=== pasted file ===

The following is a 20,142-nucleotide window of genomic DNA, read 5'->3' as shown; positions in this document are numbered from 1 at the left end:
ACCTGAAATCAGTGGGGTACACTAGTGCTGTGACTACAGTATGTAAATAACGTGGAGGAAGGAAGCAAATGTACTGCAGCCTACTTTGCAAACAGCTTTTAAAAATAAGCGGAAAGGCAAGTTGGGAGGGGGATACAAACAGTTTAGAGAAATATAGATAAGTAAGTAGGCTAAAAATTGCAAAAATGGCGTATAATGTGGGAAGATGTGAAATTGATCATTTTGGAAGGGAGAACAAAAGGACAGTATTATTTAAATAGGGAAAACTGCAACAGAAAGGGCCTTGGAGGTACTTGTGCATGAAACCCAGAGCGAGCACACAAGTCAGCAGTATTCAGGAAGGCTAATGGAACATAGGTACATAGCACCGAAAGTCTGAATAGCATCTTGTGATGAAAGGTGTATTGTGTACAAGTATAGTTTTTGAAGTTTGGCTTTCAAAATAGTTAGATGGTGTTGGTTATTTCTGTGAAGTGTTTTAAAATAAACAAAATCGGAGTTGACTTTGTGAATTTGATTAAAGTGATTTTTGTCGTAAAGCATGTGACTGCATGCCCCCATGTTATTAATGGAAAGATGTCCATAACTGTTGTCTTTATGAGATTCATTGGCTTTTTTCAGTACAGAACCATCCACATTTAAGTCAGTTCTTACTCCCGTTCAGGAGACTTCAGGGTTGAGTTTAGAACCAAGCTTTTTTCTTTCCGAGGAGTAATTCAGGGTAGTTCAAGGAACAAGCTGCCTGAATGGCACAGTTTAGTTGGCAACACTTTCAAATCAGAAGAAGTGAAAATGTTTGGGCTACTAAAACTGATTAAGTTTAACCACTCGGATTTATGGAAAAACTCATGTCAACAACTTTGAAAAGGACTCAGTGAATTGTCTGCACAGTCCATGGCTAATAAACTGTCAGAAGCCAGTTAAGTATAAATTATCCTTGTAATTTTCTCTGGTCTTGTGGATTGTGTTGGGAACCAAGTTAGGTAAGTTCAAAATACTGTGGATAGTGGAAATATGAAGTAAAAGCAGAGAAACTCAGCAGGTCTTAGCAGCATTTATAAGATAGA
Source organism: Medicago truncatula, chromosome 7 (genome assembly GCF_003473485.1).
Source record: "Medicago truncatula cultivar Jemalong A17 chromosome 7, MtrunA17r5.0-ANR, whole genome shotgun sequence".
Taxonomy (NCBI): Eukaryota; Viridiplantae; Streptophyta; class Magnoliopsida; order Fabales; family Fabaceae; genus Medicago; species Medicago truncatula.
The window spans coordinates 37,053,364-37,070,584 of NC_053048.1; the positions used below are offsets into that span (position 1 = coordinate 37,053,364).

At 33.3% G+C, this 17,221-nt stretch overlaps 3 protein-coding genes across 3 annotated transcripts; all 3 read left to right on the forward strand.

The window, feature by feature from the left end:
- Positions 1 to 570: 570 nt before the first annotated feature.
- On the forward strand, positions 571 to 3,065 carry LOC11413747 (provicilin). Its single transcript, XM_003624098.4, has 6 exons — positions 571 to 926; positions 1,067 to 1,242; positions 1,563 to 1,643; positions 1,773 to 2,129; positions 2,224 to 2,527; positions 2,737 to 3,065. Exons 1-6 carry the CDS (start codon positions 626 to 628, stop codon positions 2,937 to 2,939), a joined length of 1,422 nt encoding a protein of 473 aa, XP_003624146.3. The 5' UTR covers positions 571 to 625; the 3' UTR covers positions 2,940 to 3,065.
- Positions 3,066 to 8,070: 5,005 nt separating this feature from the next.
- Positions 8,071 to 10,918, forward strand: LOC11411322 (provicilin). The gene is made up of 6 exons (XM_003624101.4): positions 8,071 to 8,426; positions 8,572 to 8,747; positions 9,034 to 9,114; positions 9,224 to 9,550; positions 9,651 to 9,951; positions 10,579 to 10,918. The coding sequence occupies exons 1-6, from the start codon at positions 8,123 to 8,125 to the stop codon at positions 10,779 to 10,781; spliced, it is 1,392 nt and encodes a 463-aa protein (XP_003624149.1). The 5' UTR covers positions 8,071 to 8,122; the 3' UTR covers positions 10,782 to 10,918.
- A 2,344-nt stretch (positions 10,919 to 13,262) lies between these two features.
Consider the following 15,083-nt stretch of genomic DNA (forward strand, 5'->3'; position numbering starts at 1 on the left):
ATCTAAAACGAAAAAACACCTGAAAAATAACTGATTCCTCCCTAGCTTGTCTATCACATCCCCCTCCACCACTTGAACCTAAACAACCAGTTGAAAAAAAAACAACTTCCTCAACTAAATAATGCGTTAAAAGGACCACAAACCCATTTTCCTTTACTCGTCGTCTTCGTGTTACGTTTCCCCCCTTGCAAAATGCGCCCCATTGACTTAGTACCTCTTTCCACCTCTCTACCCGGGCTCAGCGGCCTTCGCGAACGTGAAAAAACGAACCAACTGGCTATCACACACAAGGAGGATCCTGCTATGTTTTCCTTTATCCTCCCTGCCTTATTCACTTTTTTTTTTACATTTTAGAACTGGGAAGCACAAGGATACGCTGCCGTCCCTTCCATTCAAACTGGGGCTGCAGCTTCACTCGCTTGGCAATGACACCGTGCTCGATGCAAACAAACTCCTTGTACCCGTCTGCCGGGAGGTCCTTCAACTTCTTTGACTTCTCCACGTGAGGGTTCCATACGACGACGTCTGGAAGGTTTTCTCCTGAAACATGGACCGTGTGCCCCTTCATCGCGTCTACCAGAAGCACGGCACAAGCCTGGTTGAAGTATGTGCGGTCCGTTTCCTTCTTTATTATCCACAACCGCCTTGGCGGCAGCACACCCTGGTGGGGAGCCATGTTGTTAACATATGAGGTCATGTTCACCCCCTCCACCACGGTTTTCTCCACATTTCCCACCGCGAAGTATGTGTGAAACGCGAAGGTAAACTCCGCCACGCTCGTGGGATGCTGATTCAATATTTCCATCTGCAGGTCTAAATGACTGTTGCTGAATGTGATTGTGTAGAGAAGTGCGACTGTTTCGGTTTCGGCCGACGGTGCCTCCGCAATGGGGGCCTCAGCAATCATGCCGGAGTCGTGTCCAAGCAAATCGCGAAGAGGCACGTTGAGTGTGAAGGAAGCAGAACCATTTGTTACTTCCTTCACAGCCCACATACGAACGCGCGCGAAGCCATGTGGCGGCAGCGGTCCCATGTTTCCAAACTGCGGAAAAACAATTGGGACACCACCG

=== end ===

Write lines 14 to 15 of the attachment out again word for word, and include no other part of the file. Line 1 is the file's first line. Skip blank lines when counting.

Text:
Consider the following 15,083-nt stretch of genomic DNA (forward strand, 5'->3'; position numbering starts at 1 on the left):
ATCTAAAACGAAAAAACACCTGAAAAATAACTGATTCCTCCCTAGCTTGTCTATCACATCCCCCTCCACCACTTGAACCTAAACAACCAGTTGAAAAAAAAACAACTTCCTCAACTAAATAATGCGTTAAAAGGACCACAAACCCATTTTCCTTTACTCGTCGTCTTCGTGTTACGTTTCCCCCCTTGCAAAATGCGCCCCATTGACTTAGTACCTCTTTCCACCTCTCTACCCGGGCTCAGCGGCCTTCGCGAACGTGAAAAAACGAACCAACTGGCTATCACACACAAGGAGGATCCTGCTATGTTTTCCTTTATCCTCCCTGCCTTATTCACTTTTTTTTTTACATTTTAGAACTGGGAAGCACAAGGATACGCTGCCGTCCCTTCCATTCAAACTGGGGCTGCAGCTTCACTCGCTTGGCAATGACACCGTGCTCGATGCAAACAAACTCCTTGTACCCGTCTGCCGGGAGGTCCTTCAACTTCTTTGACTTCTCCACGTGAGGGTTCCATACGACGACGTCTGGAAGGTTTTCTCCTGAAACATGGACCGTGTGCCCCTTCATCGCGTCTACCAGAAGCACGGCACAAGCCTGGTTGAAGTATGTGCGGTCCGTTTCCTTCTTTATTATCCACAACCGCCTTGGCGGCAGCACACCCTGGTGGGGAGCCATGTTGTTAACATATGAGGTCATGTTCACCCCCTCCACCACGGTTTTCTCCACATTTCCCACCGCGAAGTATGTGTGAAACGCGAAGGTAAACTCCGCCACGCTCGTGGGATGCTGATTCAATATTTCCATCTGCAGGTCTAAATGACTGTTGCTGAATGTGATTGTGTAGAGAAGTGCGACTGTTTCGGTTTCGGCCGACGGTGCCTCCGCAATGGGGGCCTCAGCAATCATGCCGGAGTCGTGTCCAAGCAAATCGCGAAGAGGCACGTTGAGTGTGAAGGAAGCAGAACCATTTGTTACTTCCTTCACAGCCCACATACGAACGCGCGCGAAGCCATGTGGCGGCAGCGGTCCCATGTTTCCAAACTGCGGAAAAACAATTGGGACACCACCG